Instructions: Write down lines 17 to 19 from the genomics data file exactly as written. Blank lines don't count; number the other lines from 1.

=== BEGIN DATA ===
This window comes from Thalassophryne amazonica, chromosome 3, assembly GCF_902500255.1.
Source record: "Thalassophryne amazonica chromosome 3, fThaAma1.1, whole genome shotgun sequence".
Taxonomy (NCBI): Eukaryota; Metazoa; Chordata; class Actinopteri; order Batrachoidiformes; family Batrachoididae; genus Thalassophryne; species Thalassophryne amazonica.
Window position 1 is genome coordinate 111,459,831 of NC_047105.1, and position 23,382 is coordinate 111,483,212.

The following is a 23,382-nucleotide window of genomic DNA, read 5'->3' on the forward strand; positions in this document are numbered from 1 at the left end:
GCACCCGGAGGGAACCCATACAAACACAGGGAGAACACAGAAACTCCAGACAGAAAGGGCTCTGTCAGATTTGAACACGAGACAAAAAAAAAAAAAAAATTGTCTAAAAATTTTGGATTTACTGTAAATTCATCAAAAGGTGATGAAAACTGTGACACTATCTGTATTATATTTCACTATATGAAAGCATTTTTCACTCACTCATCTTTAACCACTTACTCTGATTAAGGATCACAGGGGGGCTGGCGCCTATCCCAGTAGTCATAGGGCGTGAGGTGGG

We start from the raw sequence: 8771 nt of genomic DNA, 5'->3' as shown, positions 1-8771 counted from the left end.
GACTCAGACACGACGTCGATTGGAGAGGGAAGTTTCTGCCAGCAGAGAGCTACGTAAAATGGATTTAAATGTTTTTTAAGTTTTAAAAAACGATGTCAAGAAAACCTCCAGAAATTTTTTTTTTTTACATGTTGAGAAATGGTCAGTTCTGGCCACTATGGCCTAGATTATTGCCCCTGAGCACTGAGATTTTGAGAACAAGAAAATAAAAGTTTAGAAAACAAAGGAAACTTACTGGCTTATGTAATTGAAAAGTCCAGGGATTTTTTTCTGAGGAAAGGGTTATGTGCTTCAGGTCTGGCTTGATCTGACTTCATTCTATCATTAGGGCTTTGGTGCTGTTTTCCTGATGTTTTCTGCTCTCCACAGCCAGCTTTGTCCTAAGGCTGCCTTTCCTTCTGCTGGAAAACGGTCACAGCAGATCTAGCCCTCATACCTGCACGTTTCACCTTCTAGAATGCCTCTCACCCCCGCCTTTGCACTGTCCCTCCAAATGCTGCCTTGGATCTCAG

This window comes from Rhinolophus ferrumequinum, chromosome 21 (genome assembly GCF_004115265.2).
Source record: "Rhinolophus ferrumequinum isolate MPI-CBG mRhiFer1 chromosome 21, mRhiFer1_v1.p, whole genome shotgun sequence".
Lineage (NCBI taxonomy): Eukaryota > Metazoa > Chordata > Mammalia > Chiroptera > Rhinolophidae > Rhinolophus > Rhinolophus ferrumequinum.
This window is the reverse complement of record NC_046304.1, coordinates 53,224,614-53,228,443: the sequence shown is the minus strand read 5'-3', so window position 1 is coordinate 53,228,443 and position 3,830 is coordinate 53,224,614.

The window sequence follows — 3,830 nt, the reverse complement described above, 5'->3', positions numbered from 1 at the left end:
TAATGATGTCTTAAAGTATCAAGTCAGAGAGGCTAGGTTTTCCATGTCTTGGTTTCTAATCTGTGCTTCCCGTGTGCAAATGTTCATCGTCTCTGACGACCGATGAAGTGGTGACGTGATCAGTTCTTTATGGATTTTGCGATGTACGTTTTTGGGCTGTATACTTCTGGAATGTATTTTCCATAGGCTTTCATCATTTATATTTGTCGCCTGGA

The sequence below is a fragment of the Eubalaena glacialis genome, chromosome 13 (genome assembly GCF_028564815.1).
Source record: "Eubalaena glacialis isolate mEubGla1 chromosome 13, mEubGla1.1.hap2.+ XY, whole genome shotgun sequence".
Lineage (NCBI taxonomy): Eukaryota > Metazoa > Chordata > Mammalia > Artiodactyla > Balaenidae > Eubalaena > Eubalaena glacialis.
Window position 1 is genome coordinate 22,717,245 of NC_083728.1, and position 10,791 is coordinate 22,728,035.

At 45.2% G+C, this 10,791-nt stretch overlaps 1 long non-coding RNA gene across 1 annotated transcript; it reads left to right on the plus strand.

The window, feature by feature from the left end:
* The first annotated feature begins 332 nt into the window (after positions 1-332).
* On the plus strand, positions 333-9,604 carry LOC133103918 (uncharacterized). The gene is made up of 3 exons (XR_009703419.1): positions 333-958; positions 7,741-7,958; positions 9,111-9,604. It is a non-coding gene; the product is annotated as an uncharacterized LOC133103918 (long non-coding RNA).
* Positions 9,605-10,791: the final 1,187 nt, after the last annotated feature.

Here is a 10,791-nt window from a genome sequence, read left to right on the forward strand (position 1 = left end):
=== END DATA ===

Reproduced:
Lineage (NCBI taxonomy): Eukaryota > Metazoa > Chordata > Mammalia > Artiodactyla > Balaenidae > Eubalaena > Eubalaena glacialis.
Window position 1 is genome coordinate 22,717,245 of NC_083728.1, and position 10,791 is coordinate 22,728,035.

At 45.2% G+C, this 10,791-nt stretch overlaps 1 long non-coding RNA gene across 1 annotated transcript; it reads left to right on the plus strand.